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I have two files, each one contain more than 3GB in /var/log partition, I need to free some space without deleting or moving the files cause it will interrupt my system.

I also can't delete the lines in files with vi + dd. There are thousands of lines.

Any useful ideas?

Files:

1- messages

2- My web server log file.

  • why not just rotate/gzip those? – tonioc Jan 8 '18 at 8:19
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    Logrotate will gzip the file it does't need any extra space. it will use new file instead – Mongrel Jan 8 '18 at 8:40
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    @Mongrel Because gzip writes to a new file it does need additional space. And a lot of it if the file being compressed is large. When gzip is finished you need less space that before it started but that does not help you at all in the meantime. – Hauke Laging Jan 8 '18 at 8:43
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    @Mongrel That is not what my version (gzip 1.8) does. With a quick look I did not notice any option in the man page to activate such behaviour. – Hauke Laging Jan 8 '18 at 9:44
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    @Mongrel gzip does not use /tmp as a workspace. It creates (and writes) the compressed file to the same location in the filesystem as the file being compressed. To get around this one would have to use a pipe-and-move solution. – roaima Jan 8 '18 at 11:02
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You may be able to truncate the files, which unlike using rm will release the disk space even if the files are still open:

> /var/log/big1.log
> /var/log/big2.log

But please test it on a separate system first. Check if the file's inode numbers change. If not, you're good.

  • @roaima I don't see where OP asks for compression. In any case, he can save the current contents elsewhere, before truncation. I checked with a file open for writing, space was freed. – Gerard H. Pille Jan 8 '18 at 11:14
  • @roaima no problem. Again, I verified what I said. You are referring to the deletion of a file that is open. That is not what the shell does with ">". – Gerard H. Pille Jan 8 '18 at 11:35
  • @roaima That's what mondays are for. – Gerard H. Pille Jan 8 '18 at 11:55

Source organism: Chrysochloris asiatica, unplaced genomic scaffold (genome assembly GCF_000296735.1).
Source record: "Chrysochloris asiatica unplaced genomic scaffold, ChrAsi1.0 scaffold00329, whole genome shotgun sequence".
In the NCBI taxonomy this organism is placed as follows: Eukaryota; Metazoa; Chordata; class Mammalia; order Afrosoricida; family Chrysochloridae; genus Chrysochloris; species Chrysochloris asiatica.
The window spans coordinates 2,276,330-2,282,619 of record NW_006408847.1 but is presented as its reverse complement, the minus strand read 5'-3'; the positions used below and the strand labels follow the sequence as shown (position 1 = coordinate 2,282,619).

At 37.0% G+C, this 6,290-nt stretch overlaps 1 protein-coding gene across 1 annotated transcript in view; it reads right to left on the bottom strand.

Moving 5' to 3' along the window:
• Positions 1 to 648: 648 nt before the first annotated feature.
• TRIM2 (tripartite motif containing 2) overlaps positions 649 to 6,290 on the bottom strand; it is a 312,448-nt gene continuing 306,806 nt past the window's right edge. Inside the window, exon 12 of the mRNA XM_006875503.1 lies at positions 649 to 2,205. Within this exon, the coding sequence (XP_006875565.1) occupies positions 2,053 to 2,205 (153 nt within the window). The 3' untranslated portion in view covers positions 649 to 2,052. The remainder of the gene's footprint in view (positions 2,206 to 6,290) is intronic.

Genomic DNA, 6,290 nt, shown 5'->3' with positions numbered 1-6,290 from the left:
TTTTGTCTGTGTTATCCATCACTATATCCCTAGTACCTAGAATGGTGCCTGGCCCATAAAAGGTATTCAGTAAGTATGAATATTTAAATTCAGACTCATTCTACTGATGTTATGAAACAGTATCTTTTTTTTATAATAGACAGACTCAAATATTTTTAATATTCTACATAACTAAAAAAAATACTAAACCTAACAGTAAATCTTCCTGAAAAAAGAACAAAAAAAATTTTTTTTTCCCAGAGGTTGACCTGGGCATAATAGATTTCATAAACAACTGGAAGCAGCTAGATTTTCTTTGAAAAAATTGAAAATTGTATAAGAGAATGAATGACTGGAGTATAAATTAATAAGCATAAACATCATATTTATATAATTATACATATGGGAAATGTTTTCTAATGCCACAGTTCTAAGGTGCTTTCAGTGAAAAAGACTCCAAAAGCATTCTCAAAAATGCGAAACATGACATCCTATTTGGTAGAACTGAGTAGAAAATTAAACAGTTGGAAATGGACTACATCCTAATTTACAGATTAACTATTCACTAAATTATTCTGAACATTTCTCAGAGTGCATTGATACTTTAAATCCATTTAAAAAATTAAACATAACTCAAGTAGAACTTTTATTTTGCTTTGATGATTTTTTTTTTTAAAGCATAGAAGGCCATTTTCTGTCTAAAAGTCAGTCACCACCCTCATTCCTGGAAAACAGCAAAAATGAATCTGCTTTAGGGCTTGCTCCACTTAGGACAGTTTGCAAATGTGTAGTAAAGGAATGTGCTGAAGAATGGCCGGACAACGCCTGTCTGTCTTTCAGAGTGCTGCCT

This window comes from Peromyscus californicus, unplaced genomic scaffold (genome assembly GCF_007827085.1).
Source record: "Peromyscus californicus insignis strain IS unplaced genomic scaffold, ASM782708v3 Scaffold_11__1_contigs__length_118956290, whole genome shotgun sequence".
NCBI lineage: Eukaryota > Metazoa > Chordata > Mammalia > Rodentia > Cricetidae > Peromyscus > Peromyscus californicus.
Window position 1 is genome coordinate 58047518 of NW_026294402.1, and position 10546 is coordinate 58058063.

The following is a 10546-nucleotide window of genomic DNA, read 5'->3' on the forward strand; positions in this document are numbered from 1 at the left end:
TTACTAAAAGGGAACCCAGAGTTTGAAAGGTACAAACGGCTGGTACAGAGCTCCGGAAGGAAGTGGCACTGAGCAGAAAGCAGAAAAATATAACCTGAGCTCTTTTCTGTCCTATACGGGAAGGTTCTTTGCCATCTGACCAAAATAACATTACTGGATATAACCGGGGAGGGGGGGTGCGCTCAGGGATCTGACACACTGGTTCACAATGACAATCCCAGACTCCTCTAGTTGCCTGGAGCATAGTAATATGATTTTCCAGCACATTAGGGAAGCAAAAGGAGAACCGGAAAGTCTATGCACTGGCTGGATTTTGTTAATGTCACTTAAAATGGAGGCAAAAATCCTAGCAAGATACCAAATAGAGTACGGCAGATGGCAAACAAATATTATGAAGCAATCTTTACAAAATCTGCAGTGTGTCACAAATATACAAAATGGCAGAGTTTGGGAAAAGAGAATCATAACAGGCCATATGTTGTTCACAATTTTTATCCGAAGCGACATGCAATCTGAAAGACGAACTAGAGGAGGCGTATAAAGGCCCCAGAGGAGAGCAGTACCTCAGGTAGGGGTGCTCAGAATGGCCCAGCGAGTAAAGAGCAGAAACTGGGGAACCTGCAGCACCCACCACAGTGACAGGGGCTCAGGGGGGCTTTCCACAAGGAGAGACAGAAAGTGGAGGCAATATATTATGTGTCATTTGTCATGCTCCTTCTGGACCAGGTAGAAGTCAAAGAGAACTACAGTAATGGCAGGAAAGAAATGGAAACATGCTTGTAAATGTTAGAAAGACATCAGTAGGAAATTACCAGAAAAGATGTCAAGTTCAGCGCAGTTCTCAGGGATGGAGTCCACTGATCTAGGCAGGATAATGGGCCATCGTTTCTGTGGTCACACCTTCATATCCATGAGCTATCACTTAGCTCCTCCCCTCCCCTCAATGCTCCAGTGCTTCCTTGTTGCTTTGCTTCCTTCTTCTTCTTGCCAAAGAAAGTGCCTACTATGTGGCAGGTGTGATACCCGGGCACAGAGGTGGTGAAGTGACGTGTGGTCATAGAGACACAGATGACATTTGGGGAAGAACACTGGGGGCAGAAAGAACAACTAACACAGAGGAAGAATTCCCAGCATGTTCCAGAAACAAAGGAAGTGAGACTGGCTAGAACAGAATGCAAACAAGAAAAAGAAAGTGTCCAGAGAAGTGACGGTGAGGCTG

• This completely remove the contain of the file,i tested this then i applied this only on messages after backing up my file. – BOUKANDOURA Mhamed Jan 9 '18 at 8:50
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    That is indeed what I meant by "truncate". You should now implement log rotation to prevent this from happening again. – Gerard H. Pille Jan 9 '18 at 9:05
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If you want to keep the full content of the existing files you will need to compress them to some temporary space elsewhere and then replace each uncompressed file with its compressed equivalent. Otherwise just delete the older log files or archive them elsewhere.

Here is a proposal to compress the log files without losing their contents. However, you need to be aware that if you keep growing log files it will only defer the problem of your filesystem filling up and not resolve it permanently.

Identify the older files that are to be compressed. (None of these must be in use or open right now for logging.) In my example this is big1.log.

Identify a chunk of filesystem that can hold the largest of these uncompressed files. In my example I'm going to assume this is /home.

In your real-world scenario you can use a for loop to iterate across a series of files. Here are the steps for a single file:

logfile='/var/log/big1.log'                      # The logfile to be compressed

if gzip -c "$logfile" >/home/log.gz
then
    touch --reference "$logfile" /home/log.gz    # Capture timestamp of last update
    chown --reference "$logfile" /home/log.gz    # Capture ownerships
    chmod --reference "$logfile" /home/log.gz    # Capture permissions
    rm -f "$logfile"                             # Make space
    mv -f /home/log.gz "$logfile.gz"             # Rename with correct suffix
fi

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